The label of fertilizers provides a ratio of nitrogen, phosphorus, and potassium, which you should consider before making a purchase. The complete fertilizers usually range from 24-4-16 (6-1-4) to 24-3-6 (8-1-2), showing the ratio of nitrogen, phosphorus, and potassium, respectively.

Aerate your lawn:

It is highly beneficial for your yard if you aerate the lawn before starting the fertilization program. The aeration creates holes in the soil that allows easy penetration of air, water, and fertilizer into the soil, which means fertilizer can easily reach the roots providing a healthy lawn as a result.

We recommend fertilizing right after aeration.

Best way to apply:

It is recommended not to use your hands for spreading fertilizer. Although it seems more natural and useful as you get more control over the process, it fails to apply the fertilizer evenly. As a result, you may end up burning some areas and failing to provide an adequate amount to the others.

If you want each part of your lawn to respond evenly to the fertilizer, you should use a mechanical spreader so that each section can have an equal amount of fertilizer.

Slow-release fertilizers:

We recommend using slow-release fertilizers as they release nutrients slowly as compared to instant chemical fertilizers. Slow-release fertilizers do not burn your lawn grass even when they are used at comparatively high rates.

Apart from this, you can also use organic materials like compost and animal manures, etc. They are comparatively bulky and provide a lesser amount of nitrogen. Otherwise, they are more eco-friendly and doesn’t burn the grass.

Fertilize and then sweep:

Sometimes, the fertilizers are sprinkled on the sideways or pavements as well when you are spreading them around. They can float to the storm sewers after rainfall and, eventually, can pollute streams and lakes. So, always sweep the sideways after fertilization.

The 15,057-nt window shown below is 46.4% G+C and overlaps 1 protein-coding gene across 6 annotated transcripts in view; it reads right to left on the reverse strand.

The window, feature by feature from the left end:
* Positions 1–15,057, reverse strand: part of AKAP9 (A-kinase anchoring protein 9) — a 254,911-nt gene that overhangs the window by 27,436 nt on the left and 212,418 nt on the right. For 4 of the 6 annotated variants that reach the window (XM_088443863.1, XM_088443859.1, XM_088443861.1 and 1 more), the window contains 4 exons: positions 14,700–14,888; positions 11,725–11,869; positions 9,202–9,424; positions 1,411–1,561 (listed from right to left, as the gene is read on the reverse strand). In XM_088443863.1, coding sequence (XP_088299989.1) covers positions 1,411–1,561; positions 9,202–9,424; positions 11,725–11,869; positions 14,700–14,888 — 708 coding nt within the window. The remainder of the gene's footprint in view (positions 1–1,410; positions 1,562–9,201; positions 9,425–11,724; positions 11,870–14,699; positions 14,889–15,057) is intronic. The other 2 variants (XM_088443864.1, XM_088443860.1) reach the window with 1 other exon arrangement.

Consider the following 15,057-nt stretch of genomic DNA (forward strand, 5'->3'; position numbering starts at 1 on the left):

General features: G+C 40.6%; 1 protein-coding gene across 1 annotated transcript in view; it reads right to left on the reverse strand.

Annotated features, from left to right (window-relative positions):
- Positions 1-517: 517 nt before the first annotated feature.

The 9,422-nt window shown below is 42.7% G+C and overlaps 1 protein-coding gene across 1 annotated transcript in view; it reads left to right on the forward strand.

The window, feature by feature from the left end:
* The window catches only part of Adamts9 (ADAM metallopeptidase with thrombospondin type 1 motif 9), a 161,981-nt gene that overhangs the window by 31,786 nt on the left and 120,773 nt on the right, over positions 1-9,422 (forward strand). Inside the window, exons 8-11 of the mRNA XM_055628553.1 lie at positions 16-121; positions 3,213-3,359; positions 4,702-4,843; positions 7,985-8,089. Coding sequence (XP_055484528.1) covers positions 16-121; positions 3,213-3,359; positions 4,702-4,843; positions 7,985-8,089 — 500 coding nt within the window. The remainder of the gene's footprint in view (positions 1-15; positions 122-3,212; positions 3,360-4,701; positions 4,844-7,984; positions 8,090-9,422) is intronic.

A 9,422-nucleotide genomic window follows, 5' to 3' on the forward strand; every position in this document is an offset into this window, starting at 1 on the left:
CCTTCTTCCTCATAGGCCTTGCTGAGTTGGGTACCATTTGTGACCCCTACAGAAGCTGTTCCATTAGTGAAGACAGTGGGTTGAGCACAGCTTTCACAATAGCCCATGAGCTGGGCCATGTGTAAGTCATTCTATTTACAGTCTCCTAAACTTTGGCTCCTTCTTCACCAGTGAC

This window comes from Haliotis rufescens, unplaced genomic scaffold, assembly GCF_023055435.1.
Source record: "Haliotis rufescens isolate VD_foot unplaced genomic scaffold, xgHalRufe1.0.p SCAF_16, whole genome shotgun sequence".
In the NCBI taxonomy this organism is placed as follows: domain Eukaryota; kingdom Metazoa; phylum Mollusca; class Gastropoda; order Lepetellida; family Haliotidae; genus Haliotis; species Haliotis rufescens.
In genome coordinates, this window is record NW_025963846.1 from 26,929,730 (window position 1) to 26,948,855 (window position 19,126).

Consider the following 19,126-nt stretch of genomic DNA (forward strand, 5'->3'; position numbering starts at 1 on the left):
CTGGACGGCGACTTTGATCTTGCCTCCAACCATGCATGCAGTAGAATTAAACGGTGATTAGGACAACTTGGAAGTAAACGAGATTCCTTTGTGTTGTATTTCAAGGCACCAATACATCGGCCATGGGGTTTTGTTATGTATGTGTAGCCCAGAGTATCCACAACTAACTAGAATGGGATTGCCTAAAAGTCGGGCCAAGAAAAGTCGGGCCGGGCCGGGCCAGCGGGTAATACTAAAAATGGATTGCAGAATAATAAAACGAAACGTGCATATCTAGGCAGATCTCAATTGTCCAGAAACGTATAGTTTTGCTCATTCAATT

You may also like: How to Prevent, Control, and Kill Lawn Weeds?

DON’Ts of Lawn Fertilization:

There are certain practices that you should avoid while fertilizing your lawn.

Microorganism supplements:

Don’t waste your money on supplementing your lawn with microorganism fertilizers. Although they don’t cause any damage to your lawn still, the idea is supported by research. The soil naturally achieves the microbial even without supplements, so there is no need to waste your valuable resources.

Shaded grass:

Don’t fertilize much the areas of your lawn with shaded grass. The grass under the sunlight needs comparatively more fertilizer than that under the shade. So, apply a relatively lower amount of fertilizer in shaded areas.

Grass clippings:

Don’t throw out the grass clippings when you mow your lawn. If you have a lawn mower with the mulching feature, you can use the mulched grass clippings as an alternative fertilizer. It not only reduces the cost of fertilization but also serves as an organic and eco-friendly fertilizer.

Hot weather:

Don’t fertilize your lawn during warm weather or any other unfavorable weather that turns grass color yellowish. As per the instructions given above, start fertilizing during the season when the lawn grass starts growing (That season depends on the type of grass) after you have taken the necessary steps mentioned in the DOs section.

Fast-release fertilizers:

Although fast-release fertilizers are nutrient-rich and can enhance the growth of your lawn, they are not eco-friendly and may burn your grass.

Professionals:

Don’t call an expert until and unless it is needed. All the given instructions will help you grow a healthy lawn and don’t call a professional until you find out some severe issues with your garden or grass.

FAQs:

How many times a year should I fertilize my lawn?

The best time to fertilize your lawn is when it grows the most, and fertilization should only be done once a year. You can make it to twice a year, depending on the needs of your grass but not more than that. The nutritional needs of your lawn are dependent on the type of grass and the climate.

What if it rains after I fertilize my lawn?

Always keep an eye on the weather forecasts when planning fertilization for a safe side. If you are not expecting rain in the next 3 to 4 days, you may start the fertilization program; otherwise, we suggest waiting until you have a favorable weather condition.

Can you over-fertilize a lawn?

The grass on your lawn has specific nutritional needs, and feeding it beyond those needs won’t help to achieve a super-healthy lawn. Instead, over-fertilization will burn the grass. So, we recommend using the fertilizer according to the needs of your lawn. Also, follow the instructions given by the fertilizer company, if there are any available.